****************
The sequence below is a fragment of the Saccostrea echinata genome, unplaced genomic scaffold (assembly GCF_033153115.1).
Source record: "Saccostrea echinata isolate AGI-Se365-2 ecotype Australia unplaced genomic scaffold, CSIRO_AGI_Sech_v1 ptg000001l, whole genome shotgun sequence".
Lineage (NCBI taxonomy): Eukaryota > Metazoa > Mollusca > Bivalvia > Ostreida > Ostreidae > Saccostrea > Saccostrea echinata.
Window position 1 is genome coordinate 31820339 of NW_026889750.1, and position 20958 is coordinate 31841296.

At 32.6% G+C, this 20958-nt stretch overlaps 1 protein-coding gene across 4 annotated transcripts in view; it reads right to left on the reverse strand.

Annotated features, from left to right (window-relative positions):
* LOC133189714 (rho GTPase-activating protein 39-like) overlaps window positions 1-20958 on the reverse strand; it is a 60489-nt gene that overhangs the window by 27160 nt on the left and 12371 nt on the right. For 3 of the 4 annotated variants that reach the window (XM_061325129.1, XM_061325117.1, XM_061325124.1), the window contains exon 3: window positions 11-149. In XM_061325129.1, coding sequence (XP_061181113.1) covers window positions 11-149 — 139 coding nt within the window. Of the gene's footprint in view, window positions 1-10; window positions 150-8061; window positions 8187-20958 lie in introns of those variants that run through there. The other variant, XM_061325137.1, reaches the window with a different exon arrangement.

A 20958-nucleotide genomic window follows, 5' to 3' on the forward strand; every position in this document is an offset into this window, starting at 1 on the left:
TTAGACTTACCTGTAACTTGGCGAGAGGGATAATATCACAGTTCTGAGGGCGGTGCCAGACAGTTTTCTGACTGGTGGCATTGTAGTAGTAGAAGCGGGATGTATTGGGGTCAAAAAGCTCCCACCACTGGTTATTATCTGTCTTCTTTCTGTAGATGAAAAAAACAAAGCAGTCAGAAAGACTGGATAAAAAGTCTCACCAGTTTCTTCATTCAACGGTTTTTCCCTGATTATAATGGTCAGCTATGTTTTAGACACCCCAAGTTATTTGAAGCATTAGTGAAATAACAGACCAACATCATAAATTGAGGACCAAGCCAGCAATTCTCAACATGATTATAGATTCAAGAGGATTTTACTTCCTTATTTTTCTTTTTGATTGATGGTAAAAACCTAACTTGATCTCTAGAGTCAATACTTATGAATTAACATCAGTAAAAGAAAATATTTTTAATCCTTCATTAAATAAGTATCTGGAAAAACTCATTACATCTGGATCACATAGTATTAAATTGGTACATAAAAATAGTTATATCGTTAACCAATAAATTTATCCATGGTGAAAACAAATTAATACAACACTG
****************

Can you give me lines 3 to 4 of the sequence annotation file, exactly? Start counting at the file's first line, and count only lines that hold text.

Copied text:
Lineage (NCBI taxonomy): Eukaryota > Metazoa > Mollusca > Bivalvia > Ostreida > Ostreidae > Saccostrea > Saccostrea echinata.
Window position 1 is genome coordinate 31820339 of NW_026889750.1, and position 20958 is coordinate 31841296.